The plan, which is reportedly being backed by the Queen, is for the Commonwealth Society to open a branch in the US, according to The Telegraph.
"The UK rather left this treasure in the attic, and forgot about it because people were so glued to Brussels," said Michael Lake, the director of the Royal Commonwealth Society.
The move comes amid efforts to use the Commonwealth as a platform to develop international relations in a number of areas, such as foreign policy and trade.
Lake said that the move had been encouraged by Trump and the ‘Bad Boys of Brexit’ – a title given to former UKIP leader Nigel Farage and his followers by UKIP donor Arron Banks.
Back in December, Lake said in a letter to Trump that the move would allow the UK and US to “find imaginative ways” to collaborate.
The letter was delivered to Trump by Farage, who has reportedly encouraged the move in talks with senior aides and the President’s chief strategist Steve Bannon, as he believes the Commonwealth’s principles would suit Trump’s foreign policy outlook.
Andy Whigmore, a close aide to Farage, told the Telegraph that while the White House still has not given any confirmation, its response has been “very positive,” to the point that discussions may already be underway to set up an office in New York.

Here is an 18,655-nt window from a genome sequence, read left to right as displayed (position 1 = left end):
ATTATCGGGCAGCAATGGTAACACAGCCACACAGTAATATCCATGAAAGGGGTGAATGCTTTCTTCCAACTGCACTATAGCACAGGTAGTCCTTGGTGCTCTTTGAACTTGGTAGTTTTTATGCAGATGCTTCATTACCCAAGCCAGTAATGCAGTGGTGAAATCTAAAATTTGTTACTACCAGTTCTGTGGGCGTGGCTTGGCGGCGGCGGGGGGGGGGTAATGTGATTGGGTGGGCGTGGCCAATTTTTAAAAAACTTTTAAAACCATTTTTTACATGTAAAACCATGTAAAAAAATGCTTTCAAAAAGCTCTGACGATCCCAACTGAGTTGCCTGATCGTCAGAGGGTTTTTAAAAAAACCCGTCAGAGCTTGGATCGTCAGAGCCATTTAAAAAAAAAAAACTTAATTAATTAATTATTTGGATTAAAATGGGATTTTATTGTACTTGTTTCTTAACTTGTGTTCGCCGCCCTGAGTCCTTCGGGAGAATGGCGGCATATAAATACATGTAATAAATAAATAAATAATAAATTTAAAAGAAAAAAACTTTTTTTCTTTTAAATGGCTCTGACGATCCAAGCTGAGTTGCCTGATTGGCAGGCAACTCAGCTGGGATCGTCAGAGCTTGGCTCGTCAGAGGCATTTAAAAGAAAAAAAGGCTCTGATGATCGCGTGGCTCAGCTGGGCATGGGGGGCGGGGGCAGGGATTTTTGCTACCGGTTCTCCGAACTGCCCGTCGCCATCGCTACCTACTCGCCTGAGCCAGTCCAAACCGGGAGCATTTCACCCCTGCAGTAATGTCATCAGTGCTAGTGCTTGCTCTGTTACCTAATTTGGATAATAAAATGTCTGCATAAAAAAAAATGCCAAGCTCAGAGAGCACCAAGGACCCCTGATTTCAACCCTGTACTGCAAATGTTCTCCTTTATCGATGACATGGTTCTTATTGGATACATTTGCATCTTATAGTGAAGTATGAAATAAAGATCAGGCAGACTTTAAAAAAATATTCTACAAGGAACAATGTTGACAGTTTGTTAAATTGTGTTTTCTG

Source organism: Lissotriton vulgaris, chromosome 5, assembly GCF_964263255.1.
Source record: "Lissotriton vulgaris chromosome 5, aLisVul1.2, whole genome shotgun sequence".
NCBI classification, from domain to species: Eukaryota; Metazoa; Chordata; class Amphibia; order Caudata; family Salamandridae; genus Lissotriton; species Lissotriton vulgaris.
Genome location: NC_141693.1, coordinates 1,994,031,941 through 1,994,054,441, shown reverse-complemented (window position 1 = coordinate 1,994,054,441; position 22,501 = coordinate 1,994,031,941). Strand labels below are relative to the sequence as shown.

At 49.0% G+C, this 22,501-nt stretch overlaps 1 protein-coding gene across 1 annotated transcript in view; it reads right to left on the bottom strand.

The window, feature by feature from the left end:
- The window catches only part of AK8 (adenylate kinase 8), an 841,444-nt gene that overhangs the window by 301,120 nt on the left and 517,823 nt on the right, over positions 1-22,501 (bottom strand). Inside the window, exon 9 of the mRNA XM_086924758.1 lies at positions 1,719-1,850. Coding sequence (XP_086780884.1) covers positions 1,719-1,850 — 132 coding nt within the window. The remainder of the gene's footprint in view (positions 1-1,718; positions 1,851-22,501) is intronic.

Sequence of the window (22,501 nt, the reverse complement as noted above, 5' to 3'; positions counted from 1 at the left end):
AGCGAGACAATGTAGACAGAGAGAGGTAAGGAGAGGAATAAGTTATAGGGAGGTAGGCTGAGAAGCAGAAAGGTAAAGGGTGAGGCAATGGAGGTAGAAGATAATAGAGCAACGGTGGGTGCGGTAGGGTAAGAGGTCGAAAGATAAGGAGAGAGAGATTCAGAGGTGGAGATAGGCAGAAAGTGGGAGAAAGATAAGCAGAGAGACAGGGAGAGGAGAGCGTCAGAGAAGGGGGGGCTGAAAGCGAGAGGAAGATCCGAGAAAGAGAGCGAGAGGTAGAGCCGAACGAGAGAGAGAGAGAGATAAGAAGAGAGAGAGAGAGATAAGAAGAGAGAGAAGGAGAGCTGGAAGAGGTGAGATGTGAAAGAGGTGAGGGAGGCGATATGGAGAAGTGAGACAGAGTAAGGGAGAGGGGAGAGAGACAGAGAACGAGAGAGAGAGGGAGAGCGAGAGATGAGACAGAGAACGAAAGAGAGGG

"It has been very introspective, it needs to [be] more extrovert,” Lark said. “In that sense we have adopted a policy of getting branches of the Commonwealth in non-commonwealth countries.”
Such policy would supposedly bring “mutually advantageous” relations between “reliable friends”.
The director also argues that collaboration through the Commonwealth would be easier than that between governments, as it would be a more lax agreement consolidated by common values and principles.
Trump, whose mother is from Scotland and a devotee of the royals, has already expressed his willingness to build relations with the royal family.
He recently asked to play golf with the Queen at her residence in Balmoral during his planned official state visit to the UK in June.
A source told the Express newspaper that the President did not want to “do what Obama did during his state visit to the UK," adding that "he wants to go one better”, and have the “full Monty”.
The proposed plan comes after a branch of the Commonwealth opened in Dublin last year as part of an effort to draw the Republic of Ireland into the alliance too.
Lake said it is “no secret” that the branch opened after the Queen went there last year to visit.
"The Queen is our patron and I see her from time to time, and she makes it clear to me that the Commonwealth is a priority to her," Lake said.
The modern Commonwealth dates back to 1949 and is made up of 53 countries, 16 of which have Her Majesty the Queen as head of state.
from Instituto Manquehue - rss http://ift.tt/2lJ4v2D